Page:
The brahmin community lost most of its power in the wake of modernity, and the society as a whole was radicalised with nationalist struggle as a result during the Gandhian movement, women participated in large numbers thus mixing in with the public sphere in terms of culture, academic and literary fields and the political. Most of the early feminist writings in Kerala reflected a growing awareness of the need for gender equality and women’s empowerment and paved the way for later generations of feminist thinkers and activists in the region
The exit of the women from the private to their entrance into the public was not an easy process. As illustrated in the works of Thakkathu Amayankottu Rajalakshmi (1930-65) who documents the continued domestic sufferings women had to encounter in the private sphere. This was a deep-rooted problem as Kerala today is celebrated for its matrilineal traditions, acceptance of women’s equality, excellent male–female ratio and high standards of education. However, Rajalakshmi’s narrative highlighted the choking effects of the patriarchal culture and norms on a father–daughter relationship and women who were on the road to accomplishments.
Rajalakshmi faced backlash on her serial publication of her novel ‘Uchaveyilum Ham Nilavaum‘ (The Burning Midday Sun and the Soothing Moonlight) as it was targeted at the hypocrisy of idealistic men. The readers revolted and the serial publication was cancelled. This marked the end of Rajalakshmi’s writing career and later she was found dead in her room as she had died by suicide. However, on the other hand, K. Saraswati Amma (1919-75) was honoured for her work ‘Purushanmarillatha Lokam’ (A world without Men) after her death, even though her last work ‘Cholamarangal’ was published in 1958 the novel dissolved out of the academic eye.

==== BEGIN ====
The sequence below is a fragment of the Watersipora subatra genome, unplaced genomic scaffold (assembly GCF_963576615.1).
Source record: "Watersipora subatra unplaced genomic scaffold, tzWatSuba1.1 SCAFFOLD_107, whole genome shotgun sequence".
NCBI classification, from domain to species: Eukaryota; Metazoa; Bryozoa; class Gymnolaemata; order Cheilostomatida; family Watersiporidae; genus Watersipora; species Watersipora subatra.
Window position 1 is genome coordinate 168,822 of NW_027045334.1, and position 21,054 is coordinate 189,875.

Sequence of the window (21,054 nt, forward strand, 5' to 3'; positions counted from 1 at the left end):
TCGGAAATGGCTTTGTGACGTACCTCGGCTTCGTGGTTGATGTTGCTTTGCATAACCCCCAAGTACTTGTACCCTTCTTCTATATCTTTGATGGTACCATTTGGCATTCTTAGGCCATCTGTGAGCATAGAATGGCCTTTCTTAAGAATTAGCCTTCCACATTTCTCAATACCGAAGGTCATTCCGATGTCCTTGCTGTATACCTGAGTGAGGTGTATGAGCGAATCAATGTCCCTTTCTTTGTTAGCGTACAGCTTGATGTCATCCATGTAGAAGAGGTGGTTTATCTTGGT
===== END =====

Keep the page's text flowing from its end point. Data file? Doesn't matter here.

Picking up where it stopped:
Kerala’s rich history is never complete without Madhavikutty aka Kamala Das, who without any argument can be tagged as the most iconic feminist writer to emerge in the last 30 years. She is celebrated nationally for her short stories in Malayalam and also her lyrical English poetry. She too was born in an affluent family like Lalithambika Antharjanam.
Along with her renowned poet mother Balamani Amman and Lalithambika Antharjanam creates the most powerful trio amongst the first generation of Feminist writers in Kerala. Her marriage and the urban experience in Mumbai and Kolkata inspired her works to be bilingual, English and Malayalam. She initially started her career with the publications of a few short stories in the mid-1960s, her works included the stories ‘Mathilukal‘ (Walls), ‘Oru Pakshiyude Manam‘ (A Bird’s Mind), and ‘Thanuppu‘ (Cold), with just these few works she was labelled as a key icon in the postmodern literary movement.
Madhavikutty is well known for the publication of her three memoirs, due to which Times of India featured her under the title ‘Indian Confessional Writer‘. Her work ‘Ente Katha‘ (My Story) was published in both Malayalam and English in 1975. Her work is what inspired feminist writers to write candidly about female sexuality and its essence as a structural oppression.
Almost a decade after this controversial memoir, she released two other parts – ‘Balyakala Smaranakal‘ (Childhood memories) in 1987 and ‘Nirmathalam Poothkalam‘ in 1994. The memoirs continued a strong tone of anger and rebellion aimed at her aristocratic background. She wrote without censoring herself, and through her stories and novels she narrated raw experiences as a woman, and this was indigestible in a male-dominated society.
The early feminist writings played a critical role in advancing the cause of women’s rights and paved the way for future generations of feminists to build upon their ideas and expand the scope of feminist theory and activism.
1. N. Nair (2022, August 29). Kamala Das, India’s confessional poet. Literary Ladies Guide.
2. Making space for feminist social critique in contemporary Kerala: Economic and Political Weekly. (2006, October 21).
3. Women’s labour, Patriarchy and feminism in twenty … – sage journals.